Figure 3. Mechanism of resistance generation to antiseptic agents. While bacteria do not develop resistance to antiseptic agents as readily as to antibiotics, many of the same defense mechanisms are applied. The image below illustrates that the mode of action of most antiseptics is to approach the cell wall, transfer into the cell interior and act on a cellular target, as illustrated by the sequence at left. Bacteria develop resistance by implementing the mechanisms illustrated on the left, including arresting the biocidal agent at the surface by presenting a barrier that is difficult to traverse, altering the cellular targets that are being acted on, and/or by using transport proteins to eject the invading agent from the cell in a efflux pump mechanism.

Figure 4. Reshedding of bacteria into a wound from a conventional dressing. Wound fluid absorbed by a non–antimicrobial dressing serves as nutrient to grow bacteria shed by the wound. The bacteria grown in the dressing can shed back into the wound to provide reinoculation. For the antimicrobial dressing, there is no bacterial growth in the dressing, and the dressing cannot act as a source of reinoculation. Additionally, the antimicrobial dressing has the capacity to serve as an effective microbial barrier to prevent entry of exogenous bacteria, and to protect others from bacteria that may be colonizing the wound.

Figure 5. Action of polymeric cationic biocidal agent. Normal bacterial membranes (panel a) are stabilized by Ca+2 ions binding anionic charged phospholipids. NIMBUS™ quat-polymer rapidly displaces Ca+2 (panel b) leading to loss of fluidity (panel c) and eventual phase separation of different lipids. Domains in the membrane then undergo a transition to more smaller micelles. Image adapted from Gilbert and Moore, 2005.

Figures 6a and 6b. SEM imaging of E. coli on untreated gauze wound dressing (top) and on NIMBUS treated wound dressing (bottom). The control and NIMBUS treated were evaluated with high resolution SEM. Two-hundred-microliter aliquots containing 105 cells/mL of the microorganisms (E. coli ATCC 15597) were pipetted directly onto the substrates and cultured for 1 h. Samples were processed for SEM by a combination of fixation and dehydration techniques designed to preserve delicate organic structures. Imaging at high magnification allows the demonstration of changes in E. coli cells induced by the antibacterial treatment. E. coli bacteria that grew in contact with control substrate has intact membranes and full rod shape. In contrast, after 1 h exposure to the NIMBUS treated surface the individual E. coli bacteria have visible changes in membrane appearance and general morphology. Some cells show indentations or even small holes on the sides with exuding intracellular content.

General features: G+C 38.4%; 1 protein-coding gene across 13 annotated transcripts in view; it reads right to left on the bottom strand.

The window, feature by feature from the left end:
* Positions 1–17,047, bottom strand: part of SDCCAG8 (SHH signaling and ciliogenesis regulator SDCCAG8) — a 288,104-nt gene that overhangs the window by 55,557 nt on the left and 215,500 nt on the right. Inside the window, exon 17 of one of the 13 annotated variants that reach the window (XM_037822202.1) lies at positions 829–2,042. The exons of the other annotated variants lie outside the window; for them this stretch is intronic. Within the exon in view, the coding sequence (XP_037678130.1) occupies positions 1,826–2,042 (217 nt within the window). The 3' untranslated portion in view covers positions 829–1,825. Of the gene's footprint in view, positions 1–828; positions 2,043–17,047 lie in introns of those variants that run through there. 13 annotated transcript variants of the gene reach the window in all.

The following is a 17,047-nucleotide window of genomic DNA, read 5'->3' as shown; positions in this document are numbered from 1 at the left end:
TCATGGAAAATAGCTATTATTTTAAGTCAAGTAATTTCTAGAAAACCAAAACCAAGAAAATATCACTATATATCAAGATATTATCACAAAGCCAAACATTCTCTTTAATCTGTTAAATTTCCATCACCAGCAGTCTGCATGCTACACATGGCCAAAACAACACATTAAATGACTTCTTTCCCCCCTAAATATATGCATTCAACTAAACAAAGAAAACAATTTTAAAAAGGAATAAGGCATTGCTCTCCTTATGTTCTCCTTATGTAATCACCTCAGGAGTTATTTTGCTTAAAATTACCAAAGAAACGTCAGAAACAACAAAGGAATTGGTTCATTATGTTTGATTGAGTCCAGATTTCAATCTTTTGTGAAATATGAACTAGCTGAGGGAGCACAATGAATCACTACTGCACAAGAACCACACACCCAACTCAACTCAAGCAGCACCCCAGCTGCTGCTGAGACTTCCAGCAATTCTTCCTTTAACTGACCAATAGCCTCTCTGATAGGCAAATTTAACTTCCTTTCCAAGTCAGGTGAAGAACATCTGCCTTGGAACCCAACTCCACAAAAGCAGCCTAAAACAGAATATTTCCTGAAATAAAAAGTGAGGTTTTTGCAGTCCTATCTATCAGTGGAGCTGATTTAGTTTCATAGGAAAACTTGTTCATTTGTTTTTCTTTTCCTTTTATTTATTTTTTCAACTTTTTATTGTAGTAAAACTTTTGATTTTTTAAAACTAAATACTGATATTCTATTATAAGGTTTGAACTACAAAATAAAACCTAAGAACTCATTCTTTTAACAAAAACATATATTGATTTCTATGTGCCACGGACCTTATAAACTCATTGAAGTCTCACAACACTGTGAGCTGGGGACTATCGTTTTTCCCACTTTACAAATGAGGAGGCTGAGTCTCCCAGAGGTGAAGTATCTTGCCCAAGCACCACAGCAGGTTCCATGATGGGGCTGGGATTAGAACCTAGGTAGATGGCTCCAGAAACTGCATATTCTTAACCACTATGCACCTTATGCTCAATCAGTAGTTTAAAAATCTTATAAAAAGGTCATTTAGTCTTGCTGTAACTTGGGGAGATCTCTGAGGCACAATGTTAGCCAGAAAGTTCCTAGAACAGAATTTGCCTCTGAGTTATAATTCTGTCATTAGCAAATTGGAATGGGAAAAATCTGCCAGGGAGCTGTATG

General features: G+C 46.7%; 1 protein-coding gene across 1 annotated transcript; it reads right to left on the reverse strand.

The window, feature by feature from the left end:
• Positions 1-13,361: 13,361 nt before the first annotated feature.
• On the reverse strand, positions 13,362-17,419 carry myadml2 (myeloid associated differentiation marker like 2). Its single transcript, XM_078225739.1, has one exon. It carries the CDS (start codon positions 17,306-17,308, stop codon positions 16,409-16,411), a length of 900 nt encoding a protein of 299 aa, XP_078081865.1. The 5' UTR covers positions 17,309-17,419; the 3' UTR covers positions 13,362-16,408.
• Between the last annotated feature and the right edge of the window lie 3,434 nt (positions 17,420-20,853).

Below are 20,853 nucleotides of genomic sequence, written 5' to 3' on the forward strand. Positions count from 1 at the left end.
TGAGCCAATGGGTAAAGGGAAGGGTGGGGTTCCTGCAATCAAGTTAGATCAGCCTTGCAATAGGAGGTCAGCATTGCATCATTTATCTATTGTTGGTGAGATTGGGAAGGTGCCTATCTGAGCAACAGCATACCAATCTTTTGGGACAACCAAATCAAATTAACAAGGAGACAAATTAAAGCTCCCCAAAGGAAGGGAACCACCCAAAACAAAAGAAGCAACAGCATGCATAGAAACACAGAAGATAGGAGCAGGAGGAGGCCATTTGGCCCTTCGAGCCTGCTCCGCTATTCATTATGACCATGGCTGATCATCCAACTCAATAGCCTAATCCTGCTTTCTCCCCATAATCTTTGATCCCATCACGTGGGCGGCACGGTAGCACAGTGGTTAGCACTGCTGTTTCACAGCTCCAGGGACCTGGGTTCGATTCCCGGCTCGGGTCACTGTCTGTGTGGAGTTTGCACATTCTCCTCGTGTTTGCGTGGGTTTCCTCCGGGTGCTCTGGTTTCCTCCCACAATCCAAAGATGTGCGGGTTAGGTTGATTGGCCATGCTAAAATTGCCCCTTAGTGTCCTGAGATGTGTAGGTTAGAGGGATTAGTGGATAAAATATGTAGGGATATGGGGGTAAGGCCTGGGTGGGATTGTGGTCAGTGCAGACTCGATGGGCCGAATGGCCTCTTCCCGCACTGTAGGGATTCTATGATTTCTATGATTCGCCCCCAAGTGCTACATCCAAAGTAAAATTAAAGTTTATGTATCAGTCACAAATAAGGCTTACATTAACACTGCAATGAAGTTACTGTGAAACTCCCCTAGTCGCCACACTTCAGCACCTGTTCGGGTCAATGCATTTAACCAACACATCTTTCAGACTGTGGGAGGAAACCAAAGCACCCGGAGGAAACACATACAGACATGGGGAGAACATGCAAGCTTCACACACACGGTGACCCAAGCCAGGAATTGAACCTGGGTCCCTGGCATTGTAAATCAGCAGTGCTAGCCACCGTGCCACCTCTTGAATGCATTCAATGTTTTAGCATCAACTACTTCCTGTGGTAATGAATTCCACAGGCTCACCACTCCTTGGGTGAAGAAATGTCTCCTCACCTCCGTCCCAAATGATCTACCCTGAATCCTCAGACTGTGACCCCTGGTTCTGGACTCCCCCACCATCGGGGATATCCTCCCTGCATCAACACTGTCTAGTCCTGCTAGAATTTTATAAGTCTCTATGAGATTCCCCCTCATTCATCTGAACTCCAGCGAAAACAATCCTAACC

Figure 7. Determination of Microbicidal Activity of NIMBUS surface and Testing of Bacterial Resistance. We evaluated changes in bacterial susceptibility to NIMBUS biocide after step-by-step adaptation training of E.coli culture to active surface of the NIMBUS dressing. The sequential assessment of the minimum inhibitory concentration (MIC) was used as additional confirmation experiment.
The selection vector was created by exposing serial passages of bacteria to NIMBUS treated surface. The three or more isolated survivor’s colonies were selected and propagated into new inoculum; and exposed to the treated substrate repeating the cycle up to ten passages. By combining the several survivor colonies we assured that selection is not accidentally limited to any one organism that avoided contact with treated surface.
Previously collected baseline MIC data for E.coli was recalibrated for finer increments in biocide concentrations and compared to MIC of E.coli survivors at each passage to detect the changes in susceptibility.
The results of these experiments demonstrated that E.coli did not become resistant to NIMBUS after a prolonged and repeated exposure. Variability in experimental MIC fell within the trend of unchallenged culture. The NIMBUS treated surface had excellent efficacy against this organism even after repeated exposure. We can conclude that the NIMBUS antimicrobial surface destroys bacteria by causing irreversible damage to bacterial membranes rather than by targeting a specific intracellular target, and therefore carries a low risk of resistance development.


  1. Schultz GS, Sibbald RG, Falanga V, Ayello EA, Dowsett C, Harding K et al. Wound bed preparation: a systematic approach to wound management. Wound Repair Regen. 2003;11 Suppl 1:S1-S28.
  2. Wright, BJ, Lam, K, Olson, ME, Burrell, RE, Is Antimicrobial Efficacy Sufficient? A Question Concerning the Benefits of New Dressings, Wounds, 2003; 15(5):133-142
  3. Poole K, Mechanism of Bacterial Biocide and Antibiotic Resistance, Journal of Applied Microbiogy, 2002:92 Suppl.:55S-64S
  4. Percival SL, Bowler PG, Russell D, Bacterial resistance to Silver in Wound Care, J of Hosp. Infect., 2005 May, 60(1):1-7
  5. Silver S. Bacterial silver resistance: molecular biology and uses and misuses of silver compounds. FEMS Microbiology Reviews. 2003; 27:341-353.
  6. Gilbert P and Moore LE, Cationic Antiseptics: diversity of action under a common epithet, J Appl Microbiol., 2005, 99(4):703-15